Guardian’s of the Galaxy Review

Guardians of the Galaxy Review (4/4/3/4) ***¾

  • Technical: 4

The power and polish of Marvel/Disney is on full display. Space opera can come across as cheap or cheesy when done wrong, but there was obviously a lot of attention to detail on display. The universe they created draws appropriately from its comic book origins but manages to elevate it into a fully realized setting. The Nova corp ships were a particular standout for me. Few movies integrate their soundtracks this well.

  • Performances: 4

The real strength of this movie is the interaction and snarky between characters because of how naturally it flows. Even the minor characters have distinct personalities and opportunities to shine throughout the movie. The CG characters are particularly compelling and give unexpectedly emotional performances.

  • Story: 3

The humor is played straight against the absurdity of the situation, some of the humor depends on your level of 80s nostalgia but it never feels dumbed down which is refreshing. The plot is relatively simple but works well in the context of an over the top space opera. The story is well constructed and plays off the oddity of its underlying premise.

  • Impact: 4

If you like space adventures or comic book movies you will probably like this film. If you are also a child of the 80s or older you will probably love it. Guardians revives the feel of an old style of summer blockbuster combining action, humor, and eye candy. It’s just a fun ride throughout despite some minor flaws.


Star Wars Redux

The Star Wars universe has grown significantly over the last 36+ years and with Disney’s acquisition it’s poised to expand even farther. I grew up enthralled by the original Star Wars trilogy which far surpassed anything that had come before it.

The films a child watches can often shape their world views. A person’s movie history begins around the year they’re born. If you’re over a certain age you know Han shot first, if you’re under a certain age you know Darth Maul lived. Star Wars means something very different to different ages.

It’s really amazing to see what a successful film maker can achieve, and the positive impact they can have on so many generations. Sometimes I wonder what the next era of Star Wars will bring, but ultimately I can thank one man for having the vision and talent to bring Star Wars to life.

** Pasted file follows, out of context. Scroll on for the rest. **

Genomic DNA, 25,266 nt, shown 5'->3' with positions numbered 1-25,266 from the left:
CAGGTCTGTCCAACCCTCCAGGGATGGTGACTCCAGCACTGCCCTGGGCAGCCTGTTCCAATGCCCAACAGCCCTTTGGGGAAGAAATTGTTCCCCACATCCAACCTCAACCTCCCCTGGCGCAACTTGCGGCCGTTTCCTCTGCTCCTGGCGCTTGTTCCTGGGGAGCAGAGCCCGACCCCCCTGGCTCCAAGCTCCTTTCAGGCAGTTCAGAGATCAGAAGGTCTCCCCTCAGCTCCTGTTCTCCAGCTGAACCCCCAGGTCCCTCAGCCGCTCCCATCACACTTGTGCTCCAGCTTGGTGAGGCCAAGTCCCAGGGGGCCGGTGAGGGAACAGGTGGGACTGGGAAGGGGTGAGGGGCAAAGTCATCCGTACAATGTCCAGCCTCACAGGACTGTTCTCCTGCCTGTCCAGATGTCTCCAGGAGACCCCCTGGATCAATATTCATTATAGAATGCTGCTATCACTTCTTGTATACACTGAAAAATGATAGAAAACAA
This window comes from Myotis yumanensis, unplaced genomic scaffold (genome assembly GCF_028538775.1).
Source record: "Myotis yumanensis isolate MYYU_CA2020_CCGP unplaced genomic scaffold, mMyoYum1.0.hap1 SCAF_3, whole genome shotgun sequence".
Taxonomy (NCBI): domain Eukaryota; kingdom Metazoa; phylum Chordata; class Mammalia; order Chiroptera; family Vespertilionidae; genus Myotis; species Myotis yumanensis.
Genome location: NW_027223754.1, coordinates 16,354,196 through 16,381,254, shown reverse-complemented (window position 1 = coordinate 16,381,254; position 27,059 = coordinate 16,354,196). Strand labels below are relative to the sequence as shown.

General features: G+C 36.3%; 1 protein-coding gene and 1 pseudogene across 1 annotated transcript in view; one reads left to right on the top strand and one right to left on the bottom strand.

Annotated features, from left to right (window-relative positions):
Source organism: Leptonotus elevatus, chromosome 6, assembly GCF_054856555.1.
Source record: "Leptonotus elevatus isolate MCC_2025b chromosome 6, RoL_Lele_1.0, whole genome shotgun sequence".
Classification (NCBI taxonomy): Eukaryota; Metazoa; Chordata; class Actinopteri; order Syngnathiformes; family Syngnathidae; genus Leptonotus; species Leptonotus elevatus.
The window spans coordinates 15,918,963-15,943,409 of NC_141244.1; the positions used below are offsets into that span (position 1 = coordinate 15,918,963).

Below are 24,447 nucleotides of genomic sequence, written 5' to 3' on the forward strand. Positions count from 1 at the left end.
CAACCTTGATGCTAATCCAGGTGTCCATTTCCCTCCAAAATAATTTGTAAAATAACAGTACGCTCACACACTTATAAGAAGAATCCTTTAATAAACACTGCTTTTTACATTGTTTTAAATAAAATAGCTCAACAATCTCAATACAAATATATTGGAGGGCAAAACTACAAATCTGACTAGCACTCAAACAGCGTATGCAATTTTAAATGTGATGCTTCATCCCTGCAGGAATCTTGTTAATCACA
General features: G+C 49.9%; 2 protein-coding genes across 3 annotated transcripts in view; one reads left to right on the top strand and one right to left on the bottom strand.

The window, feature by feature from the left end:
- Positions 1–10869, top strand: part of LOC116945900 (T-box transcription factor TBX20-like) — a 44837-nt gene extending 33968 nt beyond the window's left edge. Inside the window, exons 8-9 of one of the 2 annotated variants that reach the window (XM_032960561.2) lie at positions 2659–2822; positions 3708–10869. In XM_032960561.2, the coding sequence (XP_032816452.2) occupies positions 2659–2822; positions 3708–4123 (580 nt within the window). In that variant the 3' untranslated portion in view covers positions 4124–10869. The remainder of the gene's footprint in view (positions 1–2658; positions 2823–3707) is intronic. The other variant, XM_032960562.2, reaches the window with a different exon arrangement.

Irvin Kershner.

New Hope was a happy coincidence that came at the right time from a young director willing to buck film making orthodoxy so George Lucas deserves credit for planting the seed of an idea. Empire Strikes Back directed by Kershner however built the franchise we know today. (Incidentally the film Lucas had the least involvement with.)

Empire expanded both breadth and depth of Star Wars, building a real foundation for everything that would come afterwards. Vader was already the most intimidating villain of his time, but the shocking reveal of Empire would turn that on its head and make us rethink his every move again. Heroes are defined by the strength of their villains.

Whereas Obi Wan could only give vague allusions as to what a Jedi was, Yoda would give us a window into how extensive Jedi culture once was. Boba Fett, the bounty hunter archetype, and Lando Calrissian demonstrated the gray morality of a troubled universe. Empire would also mark our first look at the mysterious Emperor, a figure so powerful even Vader knelt before his visage.

Each of these additions was significant on its own, but they also contextualized and expanded the characters we already knew. Obi Wan was a Jedi Knight but Yoda was a Jedi Master. Han and Lando were scoundrels cut from the same cloth, and through Lando we see the changes in Han.

The Star Wars Universe was firmly planted with the roots of Empire. Great movies falter in their second outing so often due to the ‘sophomore slump,’ but great sequels are like afterburners that surpass the original and create cultural movements. Time will tell if the modern style of prepackaged trilogies can have that same lasting impact.

The design challenge of making a sequel is different from making a compelling segment to a larger unseen story. When a film maker has three films to tell their story, none of those films have to be self-contained anymore. As much as I enjoyed Lord of the Rings, those endings were not satisfying. The first Matrix was a great stand-alone film, but the less said about its sequels the better.

I’m not as fanatical about Star Wars as I once was. Those abhorrent prequels forced me to step back and divest myself from my own fandom. Their sins are already extensively documented and I would direct you to the RedLetterMedia prequel reviews if you have a few hours to kill. (NSFW)

With its acquisition by Disney, Star Wars is poised to move into another era at the expense of an already extensive Expanded Universe. Given Disney’s track record I’m cautiously optimistic, although still a little sad we won’t get a chance to see the best Expanded Universe stories brought to the big screen. It was unavoidable that they had to clear the slate since the fate of practically every screen character, their children, and their children’s children has already been written about in detail.

I’ll always remain a partial fan due in part to the work of so many talented artists and storytellers who helped create the Expanded Universe which will be undone soon. I could be offended, but I’m more curious about how EU 2.0 will play out. I want to know which characters and stories will be revisited, but then again I also love cover songs. Either way it turns out Disney ownership insures we will have Star Wars for many generations to come.